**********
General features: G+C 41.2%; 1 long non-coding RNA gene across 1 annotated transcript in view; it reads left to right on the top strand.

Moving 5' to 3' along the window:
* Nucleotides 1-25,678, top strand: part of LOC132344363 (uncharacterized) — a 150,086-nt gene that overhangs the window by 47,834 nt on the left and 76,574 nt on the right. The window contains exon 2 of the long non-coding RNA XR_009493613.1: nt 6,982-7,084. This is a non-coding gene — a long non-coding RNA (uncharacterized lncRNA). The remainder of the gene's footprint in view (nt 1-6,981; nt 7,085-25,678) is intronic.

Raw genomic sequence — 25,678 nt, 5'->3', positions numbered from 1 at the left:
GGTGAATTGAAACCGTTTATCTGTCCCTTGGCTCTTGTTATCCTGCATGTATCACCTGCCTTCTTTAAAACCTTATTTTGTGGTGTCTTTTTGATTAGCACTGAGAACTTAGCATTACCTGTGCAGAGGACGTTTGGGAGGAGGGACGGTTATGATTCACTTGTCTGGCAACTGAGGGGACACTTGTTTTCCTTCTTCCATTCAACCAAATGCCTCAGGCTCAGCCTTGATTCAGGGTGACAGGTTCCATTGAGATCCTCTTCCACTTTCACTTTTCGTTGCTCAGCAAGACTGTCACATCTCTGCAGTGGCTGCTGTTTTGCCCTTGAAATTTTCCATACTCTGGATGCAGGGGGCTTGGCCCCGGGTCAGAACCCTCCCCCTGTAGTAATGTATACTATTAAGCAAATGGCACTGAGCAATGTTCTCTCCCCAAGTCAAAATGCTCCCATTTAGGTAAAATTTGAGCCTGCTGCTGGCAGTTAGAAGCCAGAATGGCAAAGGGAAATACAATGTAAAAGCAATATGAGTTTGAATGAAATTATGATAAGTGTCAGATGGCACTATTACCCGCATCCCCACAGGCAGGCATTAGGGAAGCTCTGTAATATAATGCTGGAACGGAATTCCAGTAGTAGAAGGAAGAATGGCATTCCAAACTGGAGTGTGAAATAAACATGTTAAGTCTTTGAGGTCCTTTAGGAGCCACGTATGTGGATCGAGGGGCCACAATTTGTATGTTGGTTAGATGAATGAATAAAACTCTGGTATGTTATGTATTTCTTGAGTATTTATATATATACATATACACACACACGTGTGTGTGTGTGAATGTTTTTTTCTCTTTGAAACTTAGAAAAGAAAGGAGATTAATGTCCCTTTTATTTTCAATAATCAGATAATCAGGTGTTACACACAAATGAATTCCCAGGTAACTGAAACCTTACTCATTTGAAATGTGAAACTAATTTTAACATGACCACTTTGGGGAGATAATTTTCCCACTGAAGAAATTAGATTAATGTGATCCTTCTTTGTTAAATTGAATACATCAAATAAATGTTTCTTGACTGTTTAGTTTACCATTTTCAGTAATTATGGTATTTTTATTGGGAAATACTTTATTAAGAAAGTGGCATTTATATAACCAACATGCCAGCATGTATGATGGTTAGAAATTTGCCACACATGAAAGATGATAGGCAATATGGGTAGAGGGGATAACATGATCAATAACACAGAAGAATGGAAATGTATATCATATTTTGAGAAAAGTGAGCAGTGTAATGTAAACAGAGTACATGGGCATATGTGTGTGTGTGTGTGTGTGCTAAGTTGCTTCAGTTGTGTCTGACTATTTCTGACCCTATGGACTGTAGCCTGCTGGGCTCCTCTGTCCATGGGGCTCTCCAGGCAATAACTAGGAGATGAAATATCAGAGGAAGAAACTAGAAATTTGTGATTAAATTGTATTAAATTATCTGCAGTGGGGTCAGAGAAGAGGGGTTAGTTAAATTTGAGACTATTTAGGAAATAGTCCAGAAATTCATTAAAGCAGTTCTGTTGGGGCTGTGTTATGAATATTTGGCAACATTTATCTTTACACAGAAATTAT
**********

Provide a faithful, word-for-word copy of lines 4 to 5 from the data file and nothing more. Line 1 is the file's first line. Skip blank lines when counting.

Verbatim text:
Raw genomic sequence — 25,678 nt, 5'->3', positions numbered from 1 at the left:
GGTGAATTGAAACCGTTTATCTGTCCCTTGGCTCTTGTTATCCTGCATGTATCACCTGCCTTCTTTAAAACCTTATTTTGTGGTGTCTTTTTGATTAGCACTGAGAACTTAGCATTACCTGTGCAGAGGACGTTTGGGAGGAGGGACGGTTATGATTCACTTGTCTGGCAACTGAGGGGACACTTGTTTTCCTTCTTCCATTCAACCAAATGCCTCAGGCTCAGCCTTGATTCAGGGTGACAGGTTCCATTGAGATCCTCTTCCACTTTCACTTTTCGTTGCTCAGCAAGACTGTCACATCTCTGCAGTGGCTGCTGTTTTGCCCTTGAAATTTTCCATACTCTGGATGCAGGGGGCTTGGCCCCGGGTCAGAACCCTCCCCCTGTAGTAATGTATACTATTAAGCAAATGGCACTGAGCAATGTTCTCTCCCCAAGTCAAAATGCTCCCATTTAGGTAAAATTTGAGCCTGCTGCTGGCAGTTAGAAGCCAGAATGGCAAAGGGAAATACAATGTAAAAGCAATATGAGTTTGAATGAAATTATGATAAGTGTCAGATGGCACTATTACCCGCATCCCCACAGGCAGGCATTAGGGAAGCTCTGTAATATAATGCTGGAACGGAATTCCAGTAGTAGAAGGAAGAATGGCATTCCAAACTGGAGTGTGAAATAAACATGTTAAGTCTTTGAGGTCCTTTAGGAGCCACGTATGTGGATCGAGGGGCCACAATTTGTATGTTGGTTAGATGAATGAATAAAACTCTGGTATGTTATGTATTTCTTGAGTATTTATATATATACATATACACACACACGTGTGTGTGTGTGAATGTTTTTTTCTCTTTGAAACTTAGAAAAGAAAGGAGATTAATGTCCCTTTTATTTTCAATAATCAGATAATCAGGTGTTACACACAAATGAATTCCCAGGTAACTGAAACCTTACTCATTTGAAATGTGAAACTAATTTTAACATGACCACTTTGGGGAGATAATTTTCCCACTGAAGAAATTAGATTAATGTGATCCTTCTTTGTTAAATTGAATACATCAAATAAATGTTTCTTGACTGTTTAGTTTACCATTTTCAGTAATTATGGTATTTTTATTGGGAAATACTTTATTAAGAAAGTGGCATTTATATAACCAACATGCCAGCATGTATGATGGTTAGAAATTTGCCACACATGAAAGATGATAGGCAATATGGGTAGAGGGGATAACATGATCAATAACACAGAAGAATGGAAATGTATATCATATTTTGAGAAAAGTGAGCAGTGTAATGTAAACAGAGTACATGGGCATATGTGTGTGTGTGTGTGTGTGCTAAGTTGCTTCAGTTGTGTCTGACTATTTCTGACCCTATGGACTGTAGCCTGCTGGGCTCCTCTGTCCATGGGGCTCTCCAGGCAATAACTAGGAGATGAAATATCAGAGGAAGAAACTAGAAATTTGTGATTAAATTGTATTAAATTATCTGCAGTGGGGTCAGAGAAGAGGGGTTAGTTAAATTTGAGACTATTTAGGAAATAGTCCAGAAATTCATTAAAGCAGTTCTGTTGGGGCTGTGTTATGAATATTTGGCAACATTTATCTTTACACAGAAATTAT